SummaryOne of the clichés about Scandinavian countries is that they are neat and tidy, well ordered, clean. The same could not be said of Copenhagen four-piece When Saints Go Machine's second full-length album, 'Infinity Pool'. The opposite, in fact. It's a record born out of an atmosphere of chaos. It's harder, darker and more synthetic than its predecessors. It opens with 'Love And Respect', which features a guest vocal from Grammy award winning rap artist Killer Mike, who freewheels over chugging, synth-drenched beat. Elsewhere, 'Dead Boy' sees Vonsild's tremulous falsetto digitized and then floated over a semi-ambient soundscape, while 'Infinity Killer' pitches skittering sound effects against a low-end drone.
On the previous album, 'Konkylie', we tried to make machines simulate nature," says Vonsild. "With 'Infinity Pool' we were trying to capture a feeling of the absurdity of mankind trying to construct nature. Maybe it's something to do with being in the city. You are always influenced by what's going on around you." It's also to do with the music that inspired them. "There are a lot of references to the early '90s on the album," says Vonsild. "It's not a rave album, but there are a lot of elements of rave on there. 'Degeneration' sums up what we were trying to do. There are some tracks on the album that could almost have been rave songs under other circumstances. I think that it's one of the songs that I don't think anyone else would have made."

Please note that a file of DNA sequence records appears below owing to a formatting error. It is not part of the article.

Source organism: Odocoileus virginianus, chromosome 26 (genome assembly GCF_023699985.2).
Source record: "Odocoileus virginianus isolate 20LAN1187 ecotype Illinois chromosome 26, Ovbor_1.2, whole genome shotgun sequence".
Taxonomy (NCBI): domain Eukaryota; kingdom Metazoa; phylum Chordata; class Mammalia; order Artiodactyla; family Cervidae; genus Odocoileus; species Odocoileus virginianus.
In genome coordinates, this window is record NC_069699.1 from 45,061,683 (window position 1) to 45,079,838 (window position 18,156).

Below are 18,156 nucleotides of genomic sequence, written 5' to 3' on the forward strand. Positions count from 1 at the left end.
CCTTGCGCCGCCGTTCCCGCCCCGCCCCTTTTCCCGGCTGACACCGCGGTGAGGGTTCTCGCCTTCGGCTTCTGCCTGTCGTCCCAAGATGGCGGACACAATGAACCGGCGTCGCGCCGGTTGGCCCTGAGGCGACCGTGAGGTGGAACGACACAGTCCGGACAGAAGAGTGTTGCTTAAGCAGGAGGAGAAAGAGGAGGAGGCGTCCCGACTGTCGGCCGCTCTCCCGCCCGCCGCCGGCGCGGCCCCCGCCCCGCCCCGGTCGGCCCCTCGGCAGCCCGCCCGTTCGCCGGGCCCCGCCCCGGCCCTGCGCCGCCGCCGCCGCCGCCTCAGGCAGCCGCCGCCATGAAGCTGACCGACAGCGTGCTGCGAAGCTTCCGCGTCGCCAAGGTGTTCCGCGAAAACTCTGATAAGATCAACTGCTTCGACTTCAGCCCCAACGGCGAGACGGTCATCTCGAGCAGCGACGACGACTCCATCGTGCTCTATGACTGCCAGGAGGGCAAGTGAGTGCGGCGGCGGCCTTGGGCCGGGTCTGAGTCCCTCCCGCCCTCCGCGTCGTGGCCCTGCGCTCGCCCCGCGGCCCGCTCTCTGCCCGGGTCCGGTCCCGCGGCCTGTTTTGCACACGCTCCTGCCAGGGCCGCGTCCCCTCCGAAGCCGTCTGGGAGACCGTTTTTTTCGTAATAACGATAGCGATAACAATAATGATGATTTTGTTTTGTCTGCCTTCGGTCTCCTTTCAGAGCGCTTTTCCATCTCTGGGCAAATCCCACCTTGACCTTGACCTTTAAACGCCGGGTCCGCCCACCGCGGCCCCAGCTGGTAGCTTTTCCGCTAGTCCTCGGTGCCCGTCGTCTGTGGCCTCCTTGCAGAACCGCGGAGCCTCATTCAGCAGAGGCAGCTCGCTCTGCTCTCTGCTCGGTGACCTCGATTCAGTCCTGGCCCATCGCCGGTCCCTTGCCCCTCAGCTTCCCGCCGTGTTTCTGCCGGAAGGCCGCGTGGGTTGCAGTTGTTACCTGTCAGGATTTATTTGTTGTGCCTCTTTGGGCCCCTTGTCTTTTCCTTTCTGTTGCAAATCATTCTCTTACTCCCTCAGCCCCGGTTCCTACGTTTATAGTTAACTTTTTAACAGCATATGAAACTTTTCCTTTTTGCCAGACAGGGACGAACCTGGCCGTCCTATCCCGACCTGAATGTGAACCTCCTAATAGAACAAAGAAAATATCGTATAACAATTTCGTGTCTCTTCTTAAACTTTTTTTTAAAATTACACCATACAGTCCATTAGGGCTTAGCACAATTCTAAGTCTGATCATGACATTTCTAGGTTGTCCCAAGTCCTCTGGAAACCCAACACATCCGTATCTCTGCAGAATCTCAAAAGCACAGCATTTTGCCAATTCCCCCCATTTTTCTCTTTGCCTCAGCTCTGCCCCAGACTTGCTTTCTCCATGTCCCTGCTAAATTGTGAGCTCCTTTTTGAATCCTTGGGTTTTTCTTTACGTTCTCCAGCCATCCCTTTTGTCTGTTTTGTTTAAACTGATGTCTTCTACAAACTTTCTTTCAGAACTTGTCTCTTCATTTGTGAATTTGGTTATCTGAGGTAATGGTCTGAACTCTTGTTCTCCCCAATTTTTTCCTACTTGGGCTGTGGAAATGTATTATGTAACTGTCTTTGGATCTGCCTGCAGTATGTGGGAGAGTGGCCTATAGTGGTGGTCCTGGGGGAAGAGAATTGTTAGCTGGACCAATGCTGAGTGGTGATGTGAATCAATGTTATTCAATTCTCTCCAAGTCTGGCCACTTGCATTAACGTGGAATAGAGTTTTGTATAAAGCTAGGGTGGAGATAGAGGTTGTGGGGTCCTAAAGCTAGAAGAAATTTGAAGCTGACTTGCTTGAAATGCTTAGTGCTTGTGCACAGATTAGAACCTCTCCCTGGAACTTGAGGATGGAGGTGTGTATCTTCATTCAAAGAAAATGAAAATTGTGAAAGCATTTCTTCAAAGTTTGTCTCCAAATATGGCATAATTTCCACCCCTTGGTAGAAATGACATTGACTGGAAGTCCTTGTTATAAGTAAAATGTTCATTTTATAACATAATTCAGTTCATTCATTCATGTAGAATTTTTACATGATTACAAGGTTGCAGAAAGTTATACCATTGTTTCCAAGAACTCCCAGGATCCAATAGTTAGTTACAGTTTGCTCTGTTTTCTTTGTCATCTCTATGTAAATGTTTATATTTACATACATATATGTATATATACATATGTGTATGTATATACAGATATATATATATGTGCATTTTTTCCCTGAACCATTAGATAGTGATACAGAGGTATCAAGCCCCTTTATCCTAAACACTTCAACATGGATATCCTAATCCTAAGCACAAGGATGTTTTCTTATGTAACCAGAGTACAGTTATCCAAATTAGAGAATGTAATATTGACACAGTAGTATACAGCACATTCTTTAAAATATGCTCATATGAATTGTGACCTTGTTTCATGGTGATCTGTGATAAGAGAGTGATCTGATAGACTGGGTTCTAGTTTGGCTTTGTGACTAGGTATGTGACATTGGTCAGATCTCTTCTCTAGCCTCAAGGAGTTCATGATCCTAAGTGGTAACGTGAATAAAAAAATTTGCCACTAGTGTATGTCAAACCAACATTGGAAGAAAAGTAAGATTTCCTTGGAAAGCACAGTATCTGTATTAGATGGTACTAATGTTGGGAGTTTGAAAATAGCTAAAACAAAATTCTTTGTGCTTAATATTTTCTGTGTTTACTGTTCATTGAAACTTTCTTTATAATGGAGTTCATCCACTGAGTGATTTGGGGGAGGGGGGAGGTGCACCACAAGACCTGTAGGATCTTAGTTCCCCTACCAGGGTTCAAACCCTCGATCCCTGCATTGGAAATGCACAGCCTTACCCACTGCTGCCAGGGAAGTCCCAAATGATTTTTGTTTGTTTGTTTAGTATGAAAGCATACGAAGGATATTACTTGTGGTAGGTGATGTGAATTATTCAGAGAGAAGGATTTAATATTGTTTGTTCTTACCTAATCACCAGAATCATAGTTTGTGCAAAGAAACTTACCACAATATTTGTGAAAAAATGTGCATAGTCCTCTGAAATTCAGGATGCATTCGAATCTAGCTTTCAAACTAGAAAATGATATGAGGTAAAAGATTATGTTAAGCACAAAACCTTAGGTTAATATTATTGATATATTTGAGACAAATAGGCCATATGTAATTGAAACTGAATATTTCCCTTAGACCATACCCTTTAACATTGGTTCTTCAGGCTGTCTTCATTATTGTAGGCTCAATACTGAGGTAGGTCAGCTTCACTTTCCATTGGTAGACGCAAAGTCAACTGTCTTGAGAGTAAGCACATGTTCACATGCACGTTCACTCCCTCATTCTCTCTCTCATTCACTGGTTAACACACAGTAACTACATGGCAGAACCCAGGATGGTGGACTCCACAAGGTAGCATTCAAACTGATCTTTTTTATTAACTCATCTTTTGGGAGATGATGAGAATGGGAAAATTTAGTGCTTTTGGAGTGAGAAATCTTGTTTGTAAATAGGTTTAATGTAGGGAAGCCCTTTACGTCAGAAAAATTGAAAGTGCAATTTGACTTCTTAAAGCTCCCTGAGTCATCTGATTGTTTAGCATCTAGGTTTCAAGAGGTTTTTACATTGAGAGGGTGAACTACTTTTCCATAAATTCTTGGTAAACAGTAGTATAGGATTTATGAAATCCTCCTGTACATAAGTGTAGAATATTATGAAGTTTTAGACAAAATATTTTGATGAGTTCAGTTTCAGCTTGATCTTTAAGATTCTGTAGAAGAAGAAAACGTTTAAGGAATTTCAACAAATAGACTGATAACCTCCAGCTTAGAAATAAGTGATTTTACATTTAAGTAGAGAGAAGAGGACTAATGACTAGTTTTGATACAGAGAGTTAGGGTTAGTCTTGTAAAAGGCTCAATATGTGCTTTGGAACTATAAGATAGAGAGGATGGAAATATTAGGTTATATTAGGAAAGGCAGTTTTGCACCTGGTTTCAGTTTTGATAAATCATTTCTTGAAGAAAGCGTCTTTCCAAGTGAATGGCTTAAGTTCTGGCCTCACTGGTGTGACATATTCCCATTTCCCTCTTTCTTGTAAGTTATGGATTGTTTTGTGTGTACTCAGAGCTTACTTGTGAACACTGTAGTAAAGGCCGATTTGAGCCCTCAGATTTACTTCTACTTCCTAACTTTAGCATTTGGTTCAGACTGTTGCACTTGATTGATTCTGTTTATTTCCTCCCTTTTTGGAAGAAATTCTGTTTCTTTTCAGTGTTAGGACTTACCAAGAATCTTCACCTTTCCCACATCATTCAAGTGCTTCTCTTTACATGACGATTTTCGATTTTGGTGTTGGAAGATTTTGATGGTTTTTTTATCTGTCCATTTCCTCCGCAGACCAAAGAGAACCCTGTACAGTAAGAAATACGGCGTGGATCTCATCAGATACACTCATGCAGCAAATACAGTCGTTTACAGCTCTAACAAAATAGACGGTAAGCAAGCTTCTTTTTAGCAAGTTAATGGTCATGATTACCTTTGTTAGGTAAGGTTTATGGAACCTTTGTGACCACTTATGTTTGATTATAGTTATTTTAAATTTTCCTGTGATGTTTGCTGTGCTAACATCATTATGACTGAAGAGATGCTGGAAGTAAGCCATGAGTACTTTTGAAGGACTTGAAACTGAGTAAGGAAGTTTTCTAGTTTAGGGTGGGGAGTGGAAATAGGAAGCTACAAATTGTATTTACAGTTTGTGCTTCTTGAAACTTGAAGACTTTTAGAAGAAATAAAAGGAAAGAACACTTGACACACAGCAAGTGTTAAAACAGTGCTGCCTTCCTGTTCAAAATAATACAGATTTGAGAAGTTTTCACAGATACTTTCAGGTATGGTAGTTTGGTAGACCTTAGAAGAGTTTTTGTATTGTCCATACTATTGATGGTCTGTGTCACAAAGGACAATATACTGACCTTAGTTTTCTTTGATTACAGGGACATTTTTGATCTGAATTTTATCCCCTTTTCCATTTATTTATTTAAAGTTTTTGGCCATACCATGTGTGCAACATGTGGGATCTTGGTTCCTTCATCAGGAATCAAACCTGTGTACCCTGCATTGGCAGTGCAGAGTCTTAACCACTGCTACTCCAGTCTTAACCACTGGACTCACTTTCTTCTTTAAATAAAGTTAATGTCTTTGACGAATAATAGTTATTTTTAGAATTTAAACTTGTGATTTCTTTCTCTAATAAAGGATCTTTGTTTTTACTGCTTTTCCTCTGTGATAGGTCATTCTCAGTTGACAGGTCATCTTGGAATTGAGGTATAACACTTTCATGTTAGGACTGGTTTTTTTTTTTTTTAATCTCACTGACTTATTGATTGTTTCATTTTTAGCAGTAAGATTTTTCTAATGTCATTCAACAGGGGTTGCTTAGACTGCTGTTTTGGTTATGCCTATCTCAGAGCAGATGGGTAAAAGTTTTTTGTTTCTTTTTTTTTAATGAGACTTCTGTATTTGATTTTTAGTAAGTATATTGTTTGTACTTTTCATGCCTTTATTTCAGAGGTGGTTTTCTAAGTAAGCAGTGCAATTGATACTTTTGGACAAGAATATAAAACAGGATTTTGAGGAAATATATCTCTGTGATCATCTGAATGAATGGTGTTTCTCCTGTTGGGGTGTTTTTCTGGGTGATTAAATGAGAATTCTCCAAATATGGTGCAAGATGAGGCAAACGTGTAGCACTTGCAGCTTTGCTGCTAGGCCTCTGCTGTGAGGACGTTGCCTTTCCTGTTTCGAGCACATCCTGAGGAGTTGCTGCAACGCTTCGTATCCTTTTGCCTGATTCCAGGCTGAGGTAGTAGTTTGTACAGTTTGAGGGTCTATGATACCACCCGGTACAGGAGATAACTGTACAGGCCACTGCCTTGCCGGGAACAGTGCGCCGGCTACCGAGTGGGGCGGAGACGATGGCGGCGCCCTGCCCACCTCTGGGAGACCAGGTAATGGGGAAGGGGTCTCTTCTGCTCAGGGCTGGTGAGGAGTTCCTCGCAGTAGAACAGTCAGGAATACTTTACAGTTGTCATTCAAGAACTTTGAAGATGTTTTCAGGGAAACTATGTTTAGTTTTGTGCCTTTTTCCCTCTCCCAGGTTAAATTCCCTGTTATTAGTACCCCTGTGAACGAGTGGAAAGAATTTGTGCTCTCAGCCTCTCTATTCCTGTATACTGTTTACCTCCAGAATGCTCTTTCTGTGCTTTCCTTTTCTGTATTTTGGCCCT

Rather than go at these rave influences full tilt, they did the opposite of what might be expected: they stripped them down and twisted them into new shapes. The dark undercurrent that coloured the band's previous releases is intact, then. It's something that makes the fact that When Saints Go Machine won a string of awards in their native Denmark last year all the more surprising. Vonsild is sanguine about that kind of music industry approval. While it's nice to be liked, Vonsild says it's far more important to challenge people as well as yourself. He says they felt nervous about the direction they took on 'Infinity Pool', unease that they were operating outside their comfort zone. "But," he adds, "that's a good thing. Whenever you feel a bit scared about putting something out, that's how you should feel as an artist."